For the past several years, my personal style could have been expressed as, "What does Eddie Bauer have on sale?" Or L.L. Bean. Or Lands' End. Mom jeans, tees, no-iron buttondown shirts. Whatever A-line or straight calf-length skirt was on sale when the last one wore out. On my feet, Merrels or whatever black leather flats looked most interesting when the last pair wore out.
What do I like? What could influence a personal style? I tried ambling around the web, looking for and at pictures of clothes that speak to me, trying to find clues. And I found a few. I seem to like:
This is one of those "I know it when I see it" things, but it's often about seams--seams that do something unexpected, or inspire the response, "Clever!"
I want to show you examples, which is where I run into the problem with (1) blogging about fashion while (2) being obsessive-compulsive about copyright. I don't dare actually include the images. And there just aren't enough clothes on Wikimedia Commons. Ah, well--I link.
First to a gorgeous and distinctly clever dress worn by Mad Men's Christina Hendricks. Look at the tailoring traversing all those curves, with no excess fabric, no artless gathers, nothing cute. That's architecture.
Then there's the similarly clever gingham dress worn by Elisabeth Moss, again tracing every curve perfectly. I can't help thinking that in the fifties, there'd be better pattern matching at the seams, demonstrating even more jaw-dropping workmanship. But isn't it glorious all the same?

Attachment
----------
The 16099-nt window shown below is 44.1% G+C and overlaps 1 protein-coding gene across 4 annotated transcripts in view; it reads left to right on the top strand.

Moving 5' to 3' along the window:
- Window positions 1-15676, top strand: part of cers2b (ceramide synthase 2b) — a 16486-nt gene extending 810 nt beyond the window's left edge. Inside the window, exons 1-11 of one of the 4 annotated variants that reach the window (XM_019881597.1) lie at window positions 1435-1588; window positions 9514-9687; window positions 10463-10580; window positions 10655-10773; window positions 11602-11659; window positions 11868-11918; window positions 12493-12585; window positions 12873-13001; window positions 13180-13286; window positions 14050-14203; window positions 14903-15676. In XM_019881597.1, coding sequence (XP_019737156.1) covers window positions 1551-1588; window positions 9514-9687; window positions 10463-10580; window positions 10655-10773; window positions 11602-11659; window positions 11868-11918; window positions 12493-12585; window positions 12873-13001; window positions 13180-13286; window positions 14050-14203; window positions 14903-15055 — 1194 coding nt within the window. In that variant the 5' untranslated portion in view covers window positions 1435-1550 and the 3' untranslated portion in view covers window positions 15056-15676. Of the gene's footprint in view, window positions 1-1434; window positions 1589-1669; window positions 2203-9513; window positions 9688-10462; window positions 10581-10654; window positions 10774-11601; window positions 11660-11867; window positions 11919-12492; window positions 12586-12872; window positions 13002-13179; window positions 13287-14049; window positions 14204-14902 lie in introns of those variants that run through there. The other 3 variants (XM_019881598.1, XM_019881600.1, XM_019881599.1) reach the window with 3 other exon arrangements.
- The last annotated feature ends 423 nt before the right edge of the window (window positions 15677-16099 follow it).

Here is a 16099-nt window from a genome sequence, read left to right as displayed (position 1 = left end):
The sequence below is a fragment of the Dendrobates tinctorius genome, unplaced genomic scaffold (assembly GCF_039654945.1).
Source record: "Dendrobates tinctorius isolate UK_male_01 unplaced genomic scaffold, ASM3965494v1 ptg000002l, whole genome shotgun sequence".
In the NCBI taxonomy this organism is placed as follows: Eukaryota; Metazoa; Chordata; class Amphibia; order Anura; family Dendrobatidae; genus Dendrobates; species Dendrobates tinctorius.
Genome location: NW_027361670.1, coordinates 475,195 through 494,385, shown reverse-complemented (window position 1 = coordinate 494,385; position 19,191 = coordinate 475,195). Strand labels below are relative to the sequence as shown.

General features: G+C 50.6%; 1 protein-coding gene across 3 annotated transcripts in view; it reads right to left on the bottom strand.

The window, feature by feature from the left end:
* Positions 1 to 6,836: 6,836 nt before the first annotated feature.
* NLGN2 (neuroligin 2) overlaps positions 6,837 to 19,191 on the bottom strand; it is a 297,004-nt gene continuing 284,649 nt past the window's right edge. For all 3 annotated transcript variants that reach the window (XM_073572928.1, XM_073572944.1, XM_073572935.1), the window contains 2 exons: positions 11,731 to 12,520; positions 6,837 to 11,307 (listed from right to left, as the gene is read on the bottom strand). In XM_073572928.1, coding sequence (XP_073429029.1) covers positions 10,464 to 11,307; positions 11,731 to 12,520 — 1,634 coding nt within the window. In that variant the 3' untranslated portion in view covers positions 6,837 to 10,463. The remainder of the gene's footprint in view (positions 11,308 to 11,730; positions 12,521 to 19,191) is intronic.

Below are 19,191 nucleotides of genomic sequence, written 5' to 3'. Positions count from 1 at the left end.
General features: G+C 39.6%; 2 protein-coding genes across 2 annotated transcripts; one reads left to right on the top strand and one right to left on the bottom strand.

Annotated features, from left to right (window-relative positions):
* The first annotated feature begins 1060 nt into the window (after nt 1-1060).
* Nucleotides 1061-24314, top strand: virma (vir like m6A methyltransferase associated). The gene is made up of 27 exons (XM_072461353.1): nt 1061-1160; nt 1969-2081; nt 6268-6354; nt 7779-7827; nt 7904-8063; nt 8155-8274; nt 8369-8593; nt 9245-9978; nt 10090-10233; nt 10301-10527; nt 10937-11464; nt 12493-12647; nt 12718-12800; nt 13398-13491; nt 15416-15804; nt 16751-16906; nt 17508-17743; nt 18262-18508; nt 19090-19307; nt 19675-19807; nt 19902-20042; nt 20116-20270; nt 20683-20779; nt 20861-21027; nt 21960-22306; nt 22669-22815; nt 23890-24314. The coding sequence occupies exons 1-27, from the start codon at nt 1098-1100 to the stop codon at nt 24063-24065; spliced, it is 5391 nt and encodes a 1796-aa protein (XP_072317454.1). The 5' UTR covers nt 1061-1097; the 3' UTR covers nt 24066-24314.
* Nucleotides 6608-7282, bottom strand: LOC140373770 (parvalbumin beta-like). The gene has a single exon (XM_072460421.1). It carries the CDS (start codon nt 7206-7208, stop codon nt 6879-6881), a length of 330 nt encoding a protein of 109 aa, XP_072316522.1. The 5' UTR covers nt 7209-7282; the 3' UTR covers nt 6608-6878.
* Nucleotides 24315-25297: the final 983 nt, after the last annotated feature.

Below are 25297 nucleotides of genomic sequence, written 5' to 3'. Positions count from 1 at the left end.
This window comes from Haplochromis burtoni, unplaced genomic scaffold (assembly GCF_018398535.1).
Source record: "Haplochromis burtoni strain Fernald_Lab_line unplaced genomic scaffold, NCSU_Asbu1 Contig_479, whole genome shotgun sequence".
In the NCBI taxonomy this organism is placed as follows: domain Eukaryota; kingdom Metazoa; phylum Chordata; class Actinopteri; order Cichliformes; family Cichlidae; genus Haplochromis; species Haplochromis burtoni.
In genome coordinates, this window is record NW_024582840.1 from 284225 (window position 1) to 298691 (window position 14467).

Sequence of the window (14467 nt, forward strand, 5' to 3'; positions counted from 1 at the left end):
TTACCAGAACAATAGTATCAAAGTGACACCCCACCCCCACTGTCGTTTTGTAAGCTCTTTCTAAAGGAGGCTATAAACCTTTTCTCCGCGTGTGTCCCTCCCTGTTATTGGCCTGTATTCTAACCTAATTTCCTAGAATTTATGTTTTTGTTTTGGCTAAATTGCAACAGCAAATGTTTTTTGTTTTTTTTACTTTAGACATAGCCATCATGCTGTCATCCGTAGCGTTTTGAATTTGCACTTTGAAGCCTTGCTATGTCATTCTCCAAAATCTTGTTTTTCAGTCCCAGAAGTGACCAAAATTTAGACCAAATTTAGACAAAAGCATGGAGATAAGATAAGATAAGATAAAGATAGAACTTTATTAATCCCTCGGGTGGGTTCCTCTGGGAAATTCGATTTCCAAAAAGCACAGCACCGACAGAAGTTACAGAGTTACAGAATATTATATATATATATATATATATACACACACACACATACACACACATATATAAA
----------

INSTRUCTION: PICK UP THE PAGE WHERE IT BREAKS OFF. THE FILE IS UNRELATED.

What else am I drawn to?
Remember, when someone complains that a particular perfume smells like, say, a tire fire sniffed through a handful of mildewed mint leaves, my response is, "Ooh! Where can I get a sample?" My response to clothes runs along the same lines. I rarely have the courage to wear the truly weird, but I love it all the same, and the longer I look, the more my taste for weird grows.
Designer runway shows are always weird, I suppose. This one, Dior, 2011, particularly appeals to me. I can easily imagine these clothes being worn in Oz.
This glamour-steampunk look is also weird. Rich and detailed and surreal and combining so many inspirations in one.
And so is this one, in a crisper, calmer way; it's really just the hat that tumbles it into Weird. I'd like it even better if the cuffs and peplum were pleated instead of ruffles. Better architecture, see?
As I was sitting here trying to think of likely sources of Weird, I thought of NCIS's Abby, here in one of her calmer looks, with its own steampunk vibe.
Are you seeing the next pattern along with me?
That is, travel through time and space and fictional worlds. Clothes that are spot-on-in-fashion right now don't usually make me happy; I like a gesture toward another place or time. I think that this is partly perpetual rebellion against memories of the junior-high expectation of to-the-letter fashion compliance, and partly joy in drawing from a wider history of inspiration.
My examples above are from the Sixties, steampunk/Victorian, and Oz--OK, OK, I called it Oz, but can you disagree with me? And then there are these Cylons in big hats. Of course, don't forget Downton Abbey. And Downton Abbey Meets Vogue. Wow.
I'll keep looking. I'll be back.
Image: Wikimedia Commons.
Image: Wikimedia Commons.